[AUDIENCE] I have a two-part question.
Both are related to social norms. Before digital currency and before centrally control currencies, people [would] barter, still even today. I see that Bitcoin will perhaps promote more of
that barter of services, in exchange for bitcoin. That is one question: is this really nothing but to
promote more barter of services across the globe? The second question is, given the bitcoin
currency requires [technological resources], [such as] access to computers and a network, would it still leave billions of people behind who don’t
have access to these technologies? Thank you. [AUDIENCE] Those are two very good questions. In mainstream economics, barter is considered
an oddity because it only scales to very small levels. There is a close correlation between barter and
Dunbar’s number. Is anybody familiar with that? Dunbar’s number is a [theorized limit for the number
of people one can maintain social relationships with], [especially] without a [common] language or currency. It is an [upper] limit on [cohesive] social organisation,
[which varies based on the task: survival vs. business]. [Anthropologists] observed this in primates. The largest troop of chimpanzees that you will see,
before they start fighting and split into two tribes, is about a hundred and fifty members of the species. That is called Dunbar’s number.
We see that [limit] in human populations, too. It is why you feel [more] at home in the village,
because everybody knows everybody. It is [the threshold under which] you can have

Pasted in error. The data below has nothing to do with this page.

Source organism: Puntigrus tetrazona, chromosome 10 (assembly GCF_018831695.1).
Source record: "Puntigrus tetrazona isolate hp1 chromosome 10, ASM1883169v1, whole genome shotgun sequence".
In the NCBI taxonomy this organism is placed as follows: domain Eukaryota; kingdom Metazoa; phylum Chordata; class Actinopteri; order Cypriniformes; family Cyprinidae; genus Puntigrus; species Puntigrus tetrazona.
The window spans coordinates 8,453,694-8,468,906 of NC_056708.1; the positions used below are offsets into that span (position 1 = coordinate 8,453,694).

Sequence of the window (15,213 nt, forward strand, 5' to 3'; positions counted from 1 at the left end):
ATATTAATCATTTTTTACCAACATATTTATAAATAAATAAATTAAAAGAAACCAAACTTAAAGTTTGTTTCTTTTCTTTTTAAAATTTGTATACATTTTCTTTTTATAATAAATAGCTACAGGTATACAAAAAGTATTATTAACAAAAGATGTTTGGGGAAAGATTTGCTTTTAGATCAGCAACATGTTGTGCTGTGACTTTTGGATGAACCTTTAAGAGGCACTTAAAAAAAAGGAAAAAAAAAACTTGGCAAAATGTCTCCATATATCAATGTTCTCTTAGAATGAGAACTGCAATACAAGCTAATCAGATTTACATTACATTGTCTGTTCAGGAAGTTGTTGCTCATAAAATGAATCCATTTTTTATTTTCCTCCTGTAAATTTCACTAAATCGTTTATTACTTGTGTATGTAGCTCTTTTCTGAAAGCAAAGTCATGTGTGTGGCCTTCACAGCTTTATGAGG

[cohesive] social organization without intermediaries. Barter only scales to that, because barter creates
this complexity of pricing [goods] and services… in other [goods] and services. If you are a hairdresser [in a barter economy] and
want to cut hair for chickens, you must figure out… what the exchange rate is between [them]. Then if you want to get an oil change at the garage, you
need the exchange rate for haircuts and oil changes. [To live effectively], you must keep a complicated matrix
of exchange rates between all the [goods] and services. We found the solution to that more than
four thousand years ago, called money. Turns out that if you just dominate everything in
money, you have one exchange rate for everything. The best [feature] of money is when it doesn’t
have intrinsic value or commodity use. Bananas aren’t good money because
[they spoil easily and] you [can] eat them. Gold is good money because there is not much you
can practically do [with it], other than [make] jewelry. Why is money really useful as an abstract form?
Because money is a language. Money is a means of communicating value
to each other. It is a linguistic construct. It arises out of civilizations that have
the ability to communicate [effectively]. We can teach primates, dolphins,
and elephants [how to use money]. But money [as a social construct] is a uniquely human thing, as an emergent [property] of civilization. Money is useful [when] it has no value other than